If the government had its time again it would do things differently on the creation of a Kermadec Ocean Sanctuary, Deputy Prime Minister Bill English says.
The government is being accused of rushing legislation through and has criticised for lack of consultation with Māori.
Prime Minister John Key has said the government still had the numbers to pass the legislation but would delay the bill's passage until a solution was found.
The government is restarting discussions with the Māori Party to see whether it will support the bill.
Mr English said there had not been as much consultation as the Māori fisheries entity Te Ohu Kaimoana wanted to see so the legislative process was put on hold while the government considered ongoing negotiations with the Māori Party.
Though it was a government support party, the Māori Party was advocating strong views, so the negotiations were not the government 'talking to itself', he told Morning Report.
"Certainly in the nearer future we'll be ... going back over the ground with the Māori Party to make sure everyone understands each other's objectives and we get reasonably clear about what the trade-offs [are] here.
"But I think in the long run we haven't come across anyone who doesn't want this sanctuary to be in place - it's really the conditions on which it's in place."
As a general principle New Zealand has accepted that in the conservation or preservation of land or sea there was some "trimming of rights".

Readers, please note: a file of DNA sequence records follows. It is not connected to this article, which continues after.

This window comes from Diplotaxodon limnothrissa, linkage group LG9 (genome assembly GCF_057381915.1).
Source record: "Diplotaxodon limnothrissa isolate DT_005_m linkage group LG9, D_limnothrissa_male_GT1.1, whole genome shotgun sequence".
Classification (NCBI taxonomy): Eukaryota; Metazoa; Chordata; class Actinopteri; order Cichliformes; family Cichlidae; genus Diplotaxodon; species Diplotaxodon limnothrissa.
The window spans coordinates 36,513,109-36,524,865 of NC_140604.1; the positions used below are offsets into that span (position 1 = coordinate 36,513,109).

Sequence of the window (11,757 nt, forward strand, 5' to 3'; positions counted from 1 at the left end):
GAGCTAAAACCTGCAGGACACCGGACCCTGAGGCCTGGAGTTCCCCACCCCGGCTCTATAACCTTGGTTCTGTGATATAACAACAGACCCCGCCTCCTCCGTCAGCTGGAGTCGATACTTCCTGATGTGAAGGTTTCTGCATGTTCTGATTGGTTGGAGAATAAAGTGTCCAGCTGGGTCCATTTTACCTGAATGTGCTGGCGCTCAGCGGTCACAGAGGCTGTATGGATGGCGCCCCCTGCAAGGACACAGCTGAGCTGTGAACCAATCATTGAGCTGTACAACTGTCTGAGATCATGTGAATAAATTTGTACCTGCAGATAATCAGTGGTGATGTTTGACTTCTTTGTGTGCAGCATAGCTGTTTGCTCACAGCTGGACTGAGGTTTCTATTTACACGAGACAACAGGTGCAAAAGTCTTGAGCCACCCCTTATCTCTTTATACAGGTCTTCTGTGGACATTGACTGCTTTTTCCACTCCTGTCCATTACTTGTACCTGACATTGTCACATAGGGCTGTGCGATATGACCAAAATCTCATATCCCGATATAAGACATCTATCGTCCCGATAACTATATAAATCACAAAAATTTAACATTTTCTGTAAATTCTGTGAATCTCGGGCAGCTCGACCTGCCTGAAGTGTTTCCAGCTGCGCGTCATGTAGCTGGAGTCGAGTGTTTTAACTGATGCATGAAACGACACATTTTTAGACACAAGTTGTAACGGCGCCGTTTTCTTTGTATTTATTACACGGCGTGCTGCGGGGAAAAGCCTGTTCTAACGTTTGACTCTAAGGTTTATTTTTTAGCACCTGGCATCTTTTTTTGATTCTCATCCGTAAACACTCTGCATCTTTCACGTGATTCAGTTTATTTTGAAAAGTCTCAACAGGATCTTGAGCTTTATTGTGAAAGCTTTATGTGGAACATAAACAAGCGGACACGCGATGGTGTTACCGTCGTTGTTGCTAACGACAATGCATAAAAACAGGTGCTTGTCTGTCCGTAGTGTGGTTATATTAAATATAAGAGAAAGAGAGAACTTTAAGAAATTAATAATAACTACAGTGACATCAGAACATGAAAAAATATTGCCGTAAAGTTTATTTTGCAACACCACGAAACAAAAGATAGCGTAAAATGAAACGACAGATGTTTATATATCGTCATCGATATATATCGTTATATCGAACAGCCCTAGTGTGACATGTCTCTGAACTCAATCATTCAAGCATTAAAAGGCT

"I think there's a case to argue that there could have been a different track for how the issue was discussed with them but I think we've all got to deal with reality.
"If we want conservation of and or sea resource for environmental purposes then we've got to balance that against property rights.
The sanctuary was announced a year ago by Mr Key at the United Nations.
Mr English said the circumstances meant the government proceeded a bit differently than it usually did, and that had helped create a situation where it didn't get agreement of all parties concerned.
"I think if you did it again you might do it a bit differently," he said.
The disagreements might in principle look difficult to resolve but he was confident there would be a way through.
"In practice ... we have found in New Zealand solutions to reasonably challenging issues to do with Māori interests and there's no reason why we can't in this case."
In the foreshore and seabed debate, deep issues of principle had been involved and the government had found a way through. "And in this case I'm sure there can be a way through."